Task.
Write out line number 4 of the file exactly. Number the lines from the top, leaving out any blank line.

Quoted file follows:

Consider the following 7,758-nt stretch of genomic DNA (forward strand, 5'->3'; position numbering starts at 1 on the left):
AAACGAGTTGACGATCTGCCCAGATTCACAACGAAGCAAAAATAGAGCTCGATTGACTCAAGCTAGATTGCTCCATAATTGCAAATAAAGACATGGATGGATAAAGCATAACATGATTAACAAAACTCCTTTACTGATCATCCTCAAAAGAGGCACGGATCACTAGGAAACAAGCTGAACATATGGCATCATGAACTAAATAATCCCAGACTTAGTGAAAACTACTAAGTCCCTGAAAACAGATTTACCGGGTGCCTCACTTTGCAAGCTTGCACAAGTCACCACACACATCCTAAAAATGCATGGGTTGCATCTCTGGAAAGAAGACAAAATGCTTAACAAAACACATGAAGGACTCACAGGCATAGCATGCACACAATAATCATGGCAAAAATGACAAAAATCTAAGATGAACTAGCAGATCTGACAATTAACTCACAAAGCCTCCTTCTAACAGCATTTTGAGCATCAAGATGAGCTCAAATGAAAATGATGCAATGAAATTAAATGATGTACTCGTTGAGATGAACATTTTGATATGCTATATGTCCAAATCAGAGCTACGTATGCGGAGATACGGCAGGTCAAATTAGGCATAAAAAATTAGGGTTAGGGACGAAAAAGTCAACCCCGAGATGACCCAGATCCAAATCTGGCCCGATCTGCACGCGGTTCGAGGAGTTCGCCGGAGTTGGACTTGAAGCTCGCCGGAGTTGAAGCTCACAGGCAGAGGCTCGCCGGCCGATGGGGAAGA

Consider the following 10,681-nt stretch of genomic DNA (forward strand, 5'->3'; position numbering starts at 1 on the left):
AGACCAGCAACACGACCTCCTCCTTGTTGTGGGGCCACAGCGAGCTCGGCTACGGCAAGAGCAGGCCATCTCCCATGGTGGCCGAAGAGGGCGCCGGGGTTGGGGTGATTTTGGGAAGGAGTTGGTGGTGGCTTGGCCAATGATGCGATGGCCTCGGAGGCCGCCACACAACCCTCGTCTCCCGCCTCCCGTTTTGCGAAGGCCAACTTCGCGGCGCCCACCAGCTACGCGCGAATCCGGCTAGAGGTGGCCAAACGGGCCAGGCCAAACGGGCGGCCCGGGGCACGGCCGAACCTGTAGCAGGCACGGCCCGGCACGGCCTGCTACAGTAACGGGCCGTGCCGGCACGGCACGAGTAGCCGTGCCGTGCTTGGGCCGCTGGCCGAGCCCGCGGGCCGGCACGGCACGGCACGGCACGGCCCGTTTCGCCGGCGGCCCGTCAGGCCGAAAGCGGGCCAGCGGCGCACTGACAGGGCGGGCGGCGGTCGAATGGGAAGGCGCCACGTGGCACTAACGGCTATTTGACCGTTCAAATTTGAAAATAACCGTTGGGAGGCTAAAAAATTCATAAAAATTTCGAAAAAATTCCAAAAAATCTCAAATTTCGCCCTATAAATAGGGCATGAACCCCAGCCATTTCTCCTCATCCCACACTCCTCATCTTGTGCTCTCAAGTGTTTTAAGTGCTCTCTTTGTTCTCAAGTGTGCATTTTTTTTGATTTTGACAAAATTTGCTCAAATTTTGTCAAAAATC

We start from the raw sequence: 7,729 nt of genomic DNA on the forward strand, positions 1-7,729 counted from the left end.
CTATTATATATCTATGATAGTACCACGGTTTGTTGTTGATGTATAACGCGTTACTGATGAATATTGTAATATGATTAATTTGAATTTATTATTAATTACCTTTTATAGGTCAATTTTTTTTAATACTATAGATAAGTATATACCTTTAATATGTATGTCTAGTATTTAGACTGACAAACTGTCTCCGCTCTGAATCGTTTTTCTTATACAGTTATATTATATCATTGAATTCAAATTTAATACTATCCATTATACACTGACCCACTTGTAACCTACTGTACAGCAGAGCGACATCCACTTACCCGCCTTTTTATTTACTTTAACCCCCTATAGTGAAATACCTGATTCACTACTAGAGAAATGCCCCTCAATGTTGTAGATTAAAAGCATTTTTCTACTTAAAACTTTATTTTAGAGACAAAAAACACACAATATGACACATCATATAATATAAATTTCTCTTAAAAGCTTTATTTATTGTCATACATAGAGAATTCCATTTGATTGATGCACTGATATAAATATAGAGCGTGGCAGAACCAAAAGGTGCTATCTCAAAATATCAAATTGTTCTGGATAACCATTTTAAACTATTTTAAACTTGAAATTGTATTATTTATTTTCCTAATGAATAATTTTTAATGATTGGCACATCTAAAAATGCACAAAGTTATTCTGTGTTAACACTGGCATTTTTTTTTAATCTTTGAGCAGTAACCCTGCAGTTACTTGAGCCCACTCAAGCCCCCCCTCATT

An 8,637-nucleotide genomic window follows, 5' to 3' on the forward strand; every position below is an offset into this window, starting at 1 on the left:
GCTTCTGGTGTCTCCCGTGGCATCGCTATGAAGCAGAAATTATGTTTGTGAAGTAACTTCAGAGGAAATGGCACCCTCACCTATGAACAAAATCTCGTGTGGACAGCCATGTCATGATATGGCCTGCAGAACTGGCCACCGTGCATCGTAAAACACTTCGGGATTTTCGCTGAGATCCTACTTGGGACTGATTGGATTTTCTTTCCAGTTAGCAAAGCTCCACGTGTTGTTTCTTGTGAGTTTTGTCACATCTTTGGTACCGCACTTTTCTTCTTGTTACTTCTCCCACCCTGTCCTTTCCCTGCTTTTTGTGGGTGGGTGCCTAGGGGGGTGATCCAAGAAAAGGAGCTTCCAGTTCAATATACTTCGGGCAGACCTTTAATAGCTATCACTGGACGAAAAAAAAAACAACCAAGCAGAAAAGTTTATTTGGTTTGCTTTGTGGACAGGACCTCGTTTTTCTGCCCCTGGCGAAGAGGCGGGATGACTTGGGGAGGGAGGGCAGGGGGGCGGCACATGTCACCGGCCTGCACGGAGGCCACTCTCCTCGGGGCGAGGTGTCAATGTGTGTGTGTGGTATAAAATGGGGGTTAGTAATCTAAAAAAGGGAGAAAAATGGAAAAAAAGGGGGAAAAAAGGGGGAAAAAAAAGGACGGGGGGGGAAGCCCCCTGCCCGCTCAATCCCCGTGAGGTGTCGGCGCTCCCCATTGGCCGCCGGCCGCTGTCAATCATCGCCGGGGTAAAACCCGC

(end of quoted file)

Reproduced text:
AGACCAGCAACACGACCTCCTCCTTGTTGTGGGGCCACAGCGAGCTCGGCTACGGCAAGAGCAGGCCATCTCCCATGGTGGCCGAAGAGGGCGCCGGGGTTGGGGTGATTTTGGGAAGGAGTTGGTGGTGGCTTGGCCAATGATGCGATGGCCTCGGAGGCCGCCACACAACCCTCGTCTCCCGCCTCCCGTTTTGCGAAGGCCAACTTCGCGGCGCCCACCAGCTACGCGCGAATCCGGCTAGAGGTGGCCAAACGGGCCAGGCCAAACGGGCGGCCCGGGGCACGGCCGAACCTGTAGCAGGCACGGCCCGGCACGGCCTGCTACAGTAACGGGCCGTGCCGGCACGGCACGAGTAGCCGTGCCGTGCTTGGGCCGCTGGCCGAGCCCGCGGGCCGGCACGGCACGGCACGGCACGGCCCGTTTCGCCGGCGGCCCGTCAGGCCGAAAGCGGGCCAGCGGCGCACTGACAGGGCGGGCGGCGGTCGAATGGGAAGGCGCCACGTGGCACTAACGGCTATTTGACCGTTCAAATTTGAAAATAACCGTTGGGAGGCTAAAAAATTCATAAAAATTTCGAAAAAATTCCAAAAAATCTCAAATTTCGCCCTATAAATAGGGCATGAACCCCAGCCATTTCTCCTCATCCCACACTCCTCATCTTGTGCTCTCAAGTGTTTTAAGTGCTCTCTTTGTTCTCAAGTGTGCATTTTTTTTGATTTTGACAAAATTTGCTCAAATTTTGTCAAAAATC